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I'm on Windows 8 x64 Enterprise Edition and I have the NFS Client/Server tools installed. It was working perfectly fine for me a few months ago.

Today I wanted to mount some NFS shares, so I opened up a command prompt, typed "mount" and got an error: "'mount' is not recognized as an internal or external command, operable program or batch file."

Surprised, I manually changed DIR to %windir%\system32 and ran a DIR, and ran "mount" but nothing came up.

But when I launched explorer and browsed to the folder, the files were present, and I was even able to launch them by double-clicking it.

enter image description here

If you check the above screenshot, you can see that both a normal and elevated cmd can't see the files, but explorer can.

File attribs are normal (only 'A'), and all users have read/execute permissions. I haven't touched UAC. I'm not running any special security software nor any antivirus. It doesn't seem to be affecting any other executables present in system32. My PATH variable looks fine as well.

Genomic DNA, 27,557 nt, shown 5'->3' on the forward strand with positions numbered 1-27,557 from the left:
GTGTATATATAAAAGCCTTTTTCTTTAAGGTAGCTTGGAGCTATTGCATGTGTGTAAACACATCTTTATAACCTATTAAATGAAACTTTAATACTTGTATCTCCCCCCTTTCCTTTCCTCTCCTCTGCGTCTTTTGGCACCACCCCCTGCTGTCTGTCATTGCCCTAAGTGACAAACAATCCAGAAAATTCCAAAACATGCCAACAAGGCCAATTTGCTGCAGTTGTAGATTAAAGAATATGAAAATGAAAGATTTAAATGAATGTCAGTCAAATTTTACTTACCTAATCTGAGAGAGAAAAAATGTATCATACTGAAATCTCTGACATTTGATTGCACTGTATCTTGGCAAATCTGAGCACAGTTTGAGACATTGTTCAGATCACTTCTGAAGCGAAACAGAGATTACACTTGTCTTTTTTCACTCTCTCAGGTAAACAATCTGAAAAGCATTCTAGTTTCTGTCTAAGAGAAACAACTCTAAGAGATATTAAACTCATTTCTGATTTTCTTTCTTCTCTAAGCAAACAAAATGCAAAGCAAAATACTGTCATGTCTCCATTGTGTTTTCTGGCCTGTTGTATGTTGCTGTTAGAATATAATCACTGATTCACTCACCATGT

I have tried uninstalling and re-installing the NFS tools, ran CHKDSK several times and rebooted, but nothing seems to have fixed it. Note that this is affecting all NFS tools - (nfsadmin, nsfshare, umount etc)

Is there any fix for this, short of a format+reinstall? More than the fix, I'm curious as to the actual reason this has occurred. In all my years of computing, I have never come across something like this. And no, cmd.exe isn't running in a sandbox or a virutal machine. The only thing close to a VM though is my C: is a VHDX and I'm booting off it, but that's never caused any issues before.

Would appreciate any thoughts on this issue.

share|improve this question
Are you using the 32bit version of Xplorer Square? In that case 'C:\windows\system32' really shows the content of 'C:\Windows\SysWOW64', use the 32bit version of cmd.exe – Peter Hahndorf Oct 3 '13 at 8:51
@PeterHahndorf : Good guess, but no, it's the 64bit version. Using the real explorer has the same result as well - it says the files are located in system32. Corollarily, cmd.exe also says mount.exe isn't present in SysWOW64. – d3Xt3r Oct 5 '13 at 21:07

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